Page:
Finding the Jamaican support necessary was a puzzling dilemma since Master Spas didn’t have an apparent connection to the island other than holding dealer meetings there. But Lauter felt it was key to the school’s long-term success.
"If the Jamaican businesses don’t see the value in it, why should we do it?" he says.
The pieces of that puzzle fell into place through a series of unlikely connections and relationships: The parent of an NAZ student put them in touch with Rose Hall Development, the owners of the Ritz-Carlton. An executive from Rose Hall knew of Lauter’s daughter from her days playing soccer for the University of Tennessee, where he served on the board of trustees. Rose Hall ended up donating the land where the school was built.
Another big contributor was Digicell, the largest telecommunications company in the Caribbean. In addition to donating to the school’s building, the company has also given the school a grant to bring smart technology into the classroom. The Spanish-Jamaican Foundation donated the classroom furniture as well as some technology. The Harvard-educated, Jamaican architect donated all the design and drawings.
"It’s great to see the level of excitement there in the business community," Bob Lauter says. "It’s fun to have started a project and bring it to completion."
The new building, which officially opened September 2, features five classrooms, which each have their own restroom with a shower; an open-air pavilion that will also serve as a fine-arts center; a playground; and — Narcisse-Campbell and Sherry Lauter’s favorite — a library/computer lab.
What makes NAZ stand out among other private schools in Jamaica is its approach to mixed-ability education. Average and above-average learners are taught in the same classrooms as special-needs students and students whose first language isn’t English. NAZ is also committed to keeping its tuition low enough that students from all socioeconomic backgrounds can attend. Lauter says Master Spas was sensitive to that as it worked on the project, setting aside funds to help support the upkeep, maintenance and operations so the new building wouldn’t become a burden.
More projects are in the works to further improve the school. A wall is being installed at the front gate; landscaping needs to be completed; and Master Spas is sending over one of its commercial Michael Phelps Swim Spas.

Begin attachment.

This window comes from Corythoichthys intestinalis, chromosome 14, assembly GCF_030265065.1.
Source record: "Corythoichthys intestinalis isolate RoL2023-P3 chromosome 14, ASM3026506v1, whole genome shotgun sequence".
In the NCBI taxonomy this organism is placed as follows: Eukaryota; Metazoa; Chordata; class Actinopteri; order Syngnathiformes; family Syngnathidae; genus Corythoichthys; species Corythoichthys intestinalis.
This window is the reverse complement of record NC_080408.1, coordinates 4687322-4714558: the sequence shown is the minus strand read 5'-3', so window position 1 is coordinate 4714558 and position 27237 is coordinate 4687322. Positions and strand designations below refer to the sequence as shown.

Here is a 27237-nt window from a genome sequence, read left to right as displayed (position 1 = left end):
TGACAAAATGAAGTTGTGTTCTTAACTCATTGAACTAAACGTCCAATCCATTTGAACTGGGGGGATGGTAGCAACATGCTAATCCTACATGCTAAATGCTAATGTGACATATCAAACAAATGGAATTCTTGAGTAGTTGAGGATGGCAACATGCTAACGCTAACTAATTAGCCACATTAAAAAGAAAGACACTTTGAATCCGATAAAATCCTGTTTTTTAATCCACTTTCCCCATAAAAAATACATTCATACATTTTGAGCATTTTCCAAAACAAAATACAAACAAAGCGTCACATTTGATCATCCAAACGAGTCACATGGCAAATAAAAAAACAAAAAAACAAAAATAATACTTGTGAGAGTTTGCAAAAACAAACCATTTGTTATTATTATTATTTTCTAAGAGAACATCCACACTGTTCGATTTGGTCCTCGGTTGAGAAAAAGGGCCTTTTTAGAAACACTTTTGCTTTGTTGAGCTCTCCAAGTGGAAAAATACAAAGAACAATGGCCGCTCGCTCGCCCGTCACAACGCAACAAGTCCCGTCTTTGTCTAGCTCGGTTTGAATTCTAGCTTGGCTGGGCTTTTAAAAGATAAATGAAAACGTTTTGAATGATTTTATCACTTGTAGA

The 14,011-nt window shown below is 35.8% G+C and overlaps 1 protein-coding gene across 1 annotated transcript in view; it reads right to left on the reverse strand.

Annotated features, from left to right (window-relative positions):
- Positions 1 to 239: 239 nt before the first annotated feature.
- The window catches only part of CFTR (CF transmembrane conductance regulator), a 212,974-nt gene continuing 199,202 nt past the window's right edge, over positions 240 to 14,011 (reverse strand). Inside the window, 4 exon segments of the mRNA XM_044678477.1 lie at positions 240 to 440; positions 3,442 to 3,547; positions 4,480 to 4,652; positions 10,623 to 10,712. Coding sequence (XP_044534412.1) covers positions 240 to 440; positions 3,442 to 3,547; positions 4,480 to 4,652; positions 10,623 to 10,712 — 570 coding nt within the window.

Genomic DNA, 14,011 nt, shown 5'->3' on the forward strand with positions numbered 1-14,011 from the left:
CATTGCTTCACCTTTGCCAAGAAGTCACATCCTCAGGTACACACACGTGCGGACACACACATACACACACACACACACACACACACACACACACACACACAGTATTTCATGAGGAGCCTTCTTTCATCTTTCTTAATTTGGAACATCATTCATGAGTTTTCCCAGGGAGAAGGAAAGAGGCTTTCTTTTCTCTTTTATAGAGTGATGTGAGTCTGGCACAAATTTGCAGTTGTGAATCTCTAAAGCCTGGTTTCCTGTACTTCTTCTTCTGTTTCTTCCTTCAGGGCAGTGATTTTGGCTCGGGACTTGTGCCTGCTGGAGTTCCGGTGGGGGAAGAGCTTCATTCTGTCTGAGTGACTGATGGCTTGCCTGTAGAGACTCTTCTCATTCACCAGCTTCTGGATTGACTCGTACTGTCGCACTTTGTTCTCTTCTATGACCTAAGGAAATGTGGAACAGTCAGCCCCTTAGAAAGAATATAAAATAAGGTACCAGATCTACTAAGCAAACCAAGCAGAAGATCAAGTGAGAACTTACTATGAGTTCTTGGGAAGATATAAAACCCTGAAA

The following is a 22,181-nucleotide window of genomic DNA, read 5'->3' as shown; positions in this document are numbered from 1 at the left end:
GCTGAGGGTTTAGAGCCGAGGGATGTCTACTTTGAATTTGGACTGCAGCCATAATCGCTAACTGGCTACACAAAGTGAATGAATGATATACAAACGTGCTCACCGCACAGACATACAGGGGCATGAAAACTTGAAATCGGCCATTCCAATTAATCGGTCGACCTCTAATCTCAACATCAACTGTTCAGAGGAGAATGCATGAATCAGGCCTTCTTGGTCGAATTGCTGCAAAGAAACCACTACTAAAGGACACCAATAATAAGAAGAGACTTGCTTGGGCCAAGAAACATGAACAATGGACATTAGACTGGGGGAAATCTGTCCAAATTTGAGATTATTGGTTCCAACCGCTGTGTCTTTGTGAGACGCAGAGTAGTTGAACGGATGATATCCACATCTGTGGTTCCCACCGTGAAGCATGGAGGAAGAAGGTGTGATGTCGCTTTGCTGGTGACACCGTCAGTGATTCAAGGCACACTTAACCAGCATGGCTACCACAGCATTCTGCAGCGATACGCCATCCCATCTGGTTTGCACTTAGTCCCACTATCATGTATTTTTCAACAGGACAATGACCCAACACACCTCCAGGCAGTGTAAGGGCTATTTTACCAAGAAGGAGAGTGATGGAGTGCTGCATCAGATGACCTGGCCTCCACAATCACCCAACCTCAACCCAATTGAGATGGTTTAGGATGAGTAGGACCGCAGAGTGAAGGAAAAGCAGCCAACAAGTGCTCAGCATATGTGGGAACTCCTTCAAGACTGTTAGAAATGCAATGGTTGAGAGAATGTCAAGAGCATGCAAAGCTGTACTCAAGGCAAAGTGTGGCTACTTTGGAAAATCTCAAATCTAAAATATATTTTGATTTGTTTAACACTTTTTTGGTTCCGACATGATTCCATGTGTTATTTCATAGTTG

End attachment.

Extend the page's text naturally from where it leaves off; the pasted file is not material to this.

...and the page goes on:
"Most of these kids don’t have access to a pool, and you’re not going to learn to swim in the ocean," Bob Lauter says. "Honestly, a lot of the Jamaican kids are afraid of the ocean because they don’t know how to swim."
In addition to the swim spa, Cathy Bennett — who taught Michael Phelps to swim as a child and continues to teach children how to swim at his foundation — has agreed to come and instruct the NAZ staff how to teach children to swim.
"Now that we have a facility built and it is first-class, we can not take this for granted," Narcisse-Campbell says. "We don’t get that option. We now have to earn this."
She dreams of the center becoming a hub for teacher training and testing, and one day growing to have a location on the other side of the island so they can reach more children.
HOW DID MASTER SPAS’ DEALERS FEEL ABOUT CONTRIBUTING MONEY — DURING A TOUGH DOWNTURN, NO LESS — TO A SCHOOL IN ANOTHER COUNTRY
"I was more than willing to give the amount they asked," says Debbie Goch, co-owner of Niagara Hot Tub in St. Catharines, Ontario, Canada. During one of Master Spas’ APEX dealers meetings on the island, Goch visited the school for its groundbreaking. The children put on a performance for the dealers, and everyone enjoyed a picnic together.
"It was heartwarming," Goch says. "I should’ve brought Kleenex. It was touching to see how the children interacted with their teachers. What we gave is a small token from our pocket, but it means so much."
And the fundraising hasn’t stopped. At a dealer meeting in Cancun this past November, dealers purchased jewelry that the NAZ staff and parents made, raising an additional $10,000.